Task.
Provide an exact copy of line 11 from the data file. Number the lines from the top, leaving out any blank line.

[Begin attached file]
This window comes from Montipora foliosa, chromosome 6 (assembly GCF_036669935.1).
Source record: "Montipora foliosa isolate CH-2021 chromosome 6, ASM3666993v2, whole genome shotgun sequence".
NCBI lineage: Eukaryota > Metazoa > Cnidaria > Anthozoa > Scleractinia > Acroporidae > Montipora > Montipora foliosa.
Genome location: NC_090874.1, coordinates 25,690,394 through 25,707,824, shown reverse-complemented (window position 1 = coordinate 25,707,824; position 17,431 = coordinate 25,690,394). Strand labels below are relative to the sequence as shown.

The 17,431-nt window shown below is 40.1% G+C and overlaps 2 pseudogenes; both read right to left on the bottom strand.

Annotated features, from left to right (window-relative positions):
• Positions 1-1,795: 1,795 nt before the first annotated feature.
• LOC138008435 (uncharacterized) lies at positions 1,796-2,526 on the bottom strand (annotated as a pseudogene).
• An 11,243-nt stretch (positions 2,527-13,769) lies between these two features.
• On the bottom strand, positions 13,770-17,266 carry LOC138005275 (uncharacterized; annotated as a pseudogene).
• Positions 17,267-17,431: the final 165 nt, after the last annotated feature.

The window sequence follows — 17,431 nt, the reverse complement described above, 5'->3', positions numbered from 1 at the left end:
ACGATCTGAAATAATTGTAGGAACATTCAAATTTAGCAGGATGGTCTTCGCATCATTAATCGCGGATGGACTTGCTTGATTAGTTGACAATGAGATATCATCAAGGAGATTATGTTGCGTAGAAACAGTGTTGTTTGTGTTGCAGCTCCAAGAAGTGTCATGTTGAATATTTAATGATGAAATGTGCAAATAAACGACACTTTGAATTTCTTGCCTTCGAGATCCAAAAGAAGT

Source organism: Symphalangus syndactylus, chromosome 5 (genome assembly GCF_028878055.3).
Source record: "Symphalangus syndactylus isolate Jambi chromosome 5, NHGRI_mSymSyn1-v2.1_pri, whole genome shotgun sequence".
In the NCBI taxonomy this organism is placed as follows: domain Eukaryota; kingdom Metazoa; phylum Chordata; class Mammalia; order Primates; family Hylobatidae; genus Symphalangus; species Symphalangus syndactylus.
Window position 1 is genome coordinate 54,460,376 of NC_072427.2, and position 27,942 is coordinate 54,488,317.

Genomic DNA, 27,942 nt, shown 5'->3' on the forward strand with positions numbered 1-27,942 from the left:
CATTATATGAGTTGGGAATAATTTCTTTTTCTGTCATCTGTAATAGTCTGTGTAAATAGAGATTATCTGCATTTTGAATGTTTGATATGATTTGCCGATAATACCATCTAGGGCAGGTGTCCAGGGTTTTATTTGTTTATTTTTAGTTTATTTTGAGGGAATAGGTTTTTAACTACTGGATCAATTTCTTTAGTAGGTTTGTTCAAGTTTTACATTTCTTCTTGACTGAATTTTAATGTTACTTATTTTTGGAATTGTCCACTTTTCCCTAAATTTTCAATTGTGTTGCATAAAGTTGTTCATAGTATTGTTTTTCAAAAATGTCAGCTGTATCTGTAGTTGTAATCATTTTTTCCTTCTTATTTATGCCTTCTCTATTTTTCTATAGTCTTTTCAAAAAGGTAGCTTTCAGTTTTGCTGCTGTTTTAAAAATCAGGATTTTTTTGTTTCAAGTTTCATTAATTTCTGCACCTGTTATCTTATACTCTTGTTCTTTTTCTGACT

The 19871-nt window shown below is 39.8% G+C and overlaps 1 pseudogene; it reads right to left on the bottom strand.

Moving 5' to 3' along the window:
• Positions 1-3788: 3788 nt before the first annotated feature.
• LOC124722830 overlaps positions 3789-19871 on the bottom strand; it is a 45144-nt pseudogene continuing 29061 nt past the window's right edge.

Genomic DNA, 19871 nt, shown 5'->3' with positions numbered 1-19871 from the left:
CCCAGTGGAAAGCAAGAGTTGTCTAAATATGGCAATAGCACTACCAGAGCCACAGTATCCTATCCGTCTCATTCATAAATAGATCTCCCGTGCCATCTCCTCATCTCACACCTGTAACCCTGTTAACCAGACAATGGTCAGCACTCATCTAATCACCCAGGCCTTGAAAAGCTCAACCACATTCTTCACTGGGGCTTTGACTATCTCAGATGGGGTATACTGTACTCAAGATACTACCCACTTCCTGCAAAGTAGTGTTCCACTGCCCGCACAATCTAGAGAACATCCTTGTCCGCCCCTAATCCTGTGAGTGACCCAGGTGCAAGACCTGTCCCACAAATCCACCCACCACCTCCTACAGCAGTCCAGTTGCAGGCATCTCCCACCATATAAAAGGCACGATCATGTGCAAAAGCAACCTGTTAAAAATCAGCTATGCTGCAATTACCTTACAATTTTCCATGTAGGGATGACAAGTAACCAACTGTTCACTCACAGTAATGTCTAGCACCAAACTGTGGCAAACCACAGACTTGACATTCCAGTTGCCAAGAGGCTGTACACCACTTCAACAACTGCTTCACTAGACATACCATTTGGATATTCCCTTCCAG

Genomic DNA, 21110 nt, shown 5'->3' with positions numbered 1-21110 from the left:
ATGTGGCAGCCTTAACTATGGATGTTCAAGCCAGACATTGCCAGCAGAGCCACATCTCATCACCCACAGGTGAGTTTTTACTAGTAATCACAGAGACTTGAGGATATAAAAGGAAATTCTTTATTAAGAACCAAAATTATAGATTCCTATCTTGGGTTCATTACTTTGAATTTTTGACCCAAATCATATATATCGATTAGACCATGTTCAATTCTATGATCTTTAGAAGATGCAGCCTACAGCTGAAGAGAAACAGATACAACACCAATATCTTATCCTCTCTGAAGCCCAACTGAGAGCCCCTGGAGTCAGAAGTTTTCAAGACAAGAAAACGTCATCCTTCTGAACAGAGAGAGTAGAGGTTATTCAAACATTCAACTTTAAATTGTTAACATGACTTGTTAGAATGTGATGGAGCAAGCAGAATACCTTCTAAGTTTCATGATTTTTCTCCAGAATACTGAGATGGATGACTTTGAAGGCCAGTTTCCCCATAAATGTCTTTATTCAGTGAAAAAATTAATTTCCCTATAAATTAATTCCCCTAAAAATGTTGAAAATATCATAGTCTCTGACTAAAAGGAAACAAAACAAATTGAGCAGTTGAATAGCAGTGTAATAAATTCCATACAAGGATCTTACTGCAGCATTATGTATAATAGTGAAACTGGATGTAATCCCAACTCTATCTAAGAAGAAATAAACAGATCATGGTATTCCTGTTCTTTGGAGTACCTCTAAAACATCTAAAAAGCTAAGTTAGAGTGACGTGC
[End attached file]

• Positions 17,267-17,431: the final 165 nt, after the last annotated feature.